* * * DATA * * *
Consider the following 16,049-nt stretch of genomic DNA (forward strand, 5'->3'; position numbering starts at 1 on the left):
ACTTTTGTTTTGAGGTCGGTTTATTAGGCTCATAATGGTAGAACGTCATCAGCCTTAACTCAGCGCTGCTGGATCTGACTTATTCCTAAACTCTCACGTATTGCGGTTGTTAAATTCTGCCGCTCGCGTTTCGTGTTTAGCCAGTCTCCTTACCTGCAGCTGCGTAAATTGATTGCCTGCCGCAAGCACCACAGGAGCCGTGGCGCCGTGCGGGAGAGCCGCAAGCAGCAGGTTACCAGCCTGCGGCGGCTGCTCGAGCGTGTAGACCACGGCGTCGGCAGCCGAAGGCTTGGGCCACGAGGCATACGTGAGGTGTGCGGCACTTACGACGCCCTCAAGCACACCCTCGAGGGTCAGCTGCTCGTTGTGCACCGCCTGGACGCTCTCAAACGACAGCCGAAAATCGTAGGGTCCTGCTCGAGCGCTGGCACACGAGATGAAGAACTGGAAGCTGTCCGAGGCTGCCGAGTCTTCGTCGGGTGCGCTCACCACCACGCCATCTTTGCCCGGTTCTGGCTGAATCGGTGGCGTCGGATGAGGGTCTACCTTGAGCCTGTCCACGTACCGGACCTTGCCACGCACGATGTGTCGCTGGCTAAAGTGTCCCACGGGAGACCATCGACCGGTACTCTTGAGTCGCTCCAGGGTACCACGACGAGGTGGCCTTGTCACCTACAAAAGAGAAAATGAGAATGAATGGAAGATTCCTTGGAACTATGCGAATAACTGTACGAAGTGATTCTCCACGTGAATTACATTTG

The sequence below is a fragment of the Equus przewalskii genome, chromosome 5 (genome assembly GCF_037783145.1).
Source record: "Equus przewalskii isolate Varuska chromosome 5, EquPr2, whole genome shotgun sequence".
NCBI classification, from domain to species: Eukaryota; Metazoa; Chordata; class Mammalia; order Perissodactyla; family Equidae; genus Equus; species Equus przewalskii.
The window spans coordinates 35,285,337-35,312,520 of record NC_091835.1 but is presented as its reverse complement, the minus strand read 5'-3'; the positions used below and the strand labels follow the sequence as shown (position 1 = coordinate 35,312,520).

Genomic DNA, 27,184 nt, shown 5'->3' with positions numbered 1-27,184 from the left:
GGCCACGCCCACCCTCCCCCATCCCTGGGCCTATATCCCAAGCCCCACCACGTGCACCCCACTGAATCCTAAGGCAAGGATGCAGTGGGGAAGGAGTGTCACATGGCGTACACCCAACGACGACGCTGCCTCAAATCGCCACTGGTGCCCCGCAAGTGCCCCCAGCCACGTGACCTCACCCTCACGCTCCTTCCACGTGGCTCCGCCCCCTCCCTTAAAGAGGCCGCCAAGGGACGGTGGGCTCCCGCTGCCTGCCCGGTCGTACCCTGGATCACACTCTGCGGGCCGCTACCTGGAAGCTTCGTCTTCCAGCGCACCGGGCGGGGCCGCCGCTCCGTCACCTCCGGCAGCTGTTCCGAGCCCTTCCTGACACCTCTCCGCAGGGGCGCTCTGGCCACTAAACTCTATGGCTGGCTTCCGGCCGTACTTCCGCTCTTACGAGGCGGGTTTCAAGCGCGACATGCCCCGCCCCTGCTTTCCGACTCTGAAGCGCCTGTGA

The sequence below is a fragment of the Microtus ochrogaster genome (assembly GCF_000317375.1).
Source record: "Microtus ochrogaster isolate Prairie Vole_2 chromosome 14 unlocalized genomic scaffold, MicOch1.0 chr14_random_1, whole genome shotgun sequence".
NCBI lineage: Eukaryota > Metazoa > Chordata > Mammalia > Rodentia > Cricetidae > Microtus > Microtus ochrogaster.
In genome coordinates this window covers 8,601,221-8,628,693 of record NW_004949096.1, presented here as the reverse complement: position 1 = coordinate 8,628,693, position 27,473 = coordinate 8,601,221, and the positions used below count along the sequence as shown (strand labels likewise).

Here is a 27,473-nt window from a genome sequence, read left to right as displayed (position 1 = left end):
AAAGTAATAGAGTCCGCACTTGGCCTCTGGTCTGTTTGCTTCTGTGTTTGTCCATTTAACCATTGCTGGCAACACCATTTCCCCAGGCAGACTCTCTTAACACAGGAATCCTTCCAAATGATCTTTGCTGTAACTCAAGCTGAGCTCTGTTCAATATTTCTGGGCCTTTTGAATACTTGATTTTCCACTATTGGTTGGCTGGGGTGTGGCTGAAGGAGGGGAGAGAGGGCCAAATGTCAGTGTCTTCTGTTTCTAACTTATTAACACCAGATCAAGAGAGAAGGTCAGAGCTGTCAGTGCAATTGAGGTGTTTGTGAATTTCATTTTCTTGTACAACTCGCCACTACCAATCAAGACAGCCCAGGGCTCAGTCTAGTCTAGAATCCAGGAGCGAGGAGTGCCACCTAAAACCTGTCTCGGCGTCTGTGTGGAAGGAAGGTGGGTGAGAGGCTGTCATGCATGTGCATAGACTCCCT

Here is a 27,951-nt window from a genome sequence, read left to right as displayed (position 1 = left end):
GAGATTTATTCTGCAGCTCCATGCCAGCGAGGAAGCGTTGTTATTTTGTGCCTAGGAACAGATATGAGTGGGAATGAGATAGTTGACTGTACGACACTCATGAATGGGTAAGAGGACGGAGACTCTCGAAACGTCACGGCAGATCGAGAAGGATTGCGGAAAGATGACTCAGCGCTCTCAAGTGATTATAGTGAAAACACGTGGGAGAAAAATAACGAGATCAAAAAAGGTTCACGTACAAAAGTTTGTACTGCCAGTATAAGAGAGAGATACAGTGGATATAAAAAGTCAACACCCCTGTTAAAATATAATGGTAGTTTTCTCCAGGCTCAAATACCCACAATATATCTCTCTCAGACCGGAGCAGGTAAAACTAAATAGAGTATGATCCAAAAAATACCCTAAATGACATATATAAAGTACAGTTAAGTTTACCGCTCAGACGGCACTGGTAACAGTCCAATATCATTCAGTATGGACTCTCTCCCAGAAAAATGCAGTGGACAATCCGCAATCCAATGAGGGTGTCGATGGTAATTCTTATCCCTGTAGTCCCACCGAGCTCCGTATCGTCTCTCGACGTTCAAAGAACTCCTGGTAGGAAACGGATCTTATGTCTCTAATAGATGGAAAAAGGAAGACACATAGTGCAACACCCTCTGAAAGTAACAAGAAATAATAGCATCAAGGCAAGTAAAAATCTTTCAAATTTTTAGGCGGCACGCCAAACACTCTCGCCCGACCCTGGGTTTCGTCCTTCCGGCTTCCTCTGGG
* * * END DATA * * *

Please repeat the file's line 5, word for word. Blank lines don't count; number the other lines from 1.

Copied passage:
NCBI classification, from domain to species: Eukaryota; Metazoa; Chordata; class Mammalia; order Perissodactyla; family Equidae; genus Equus; species Equus przewalskii.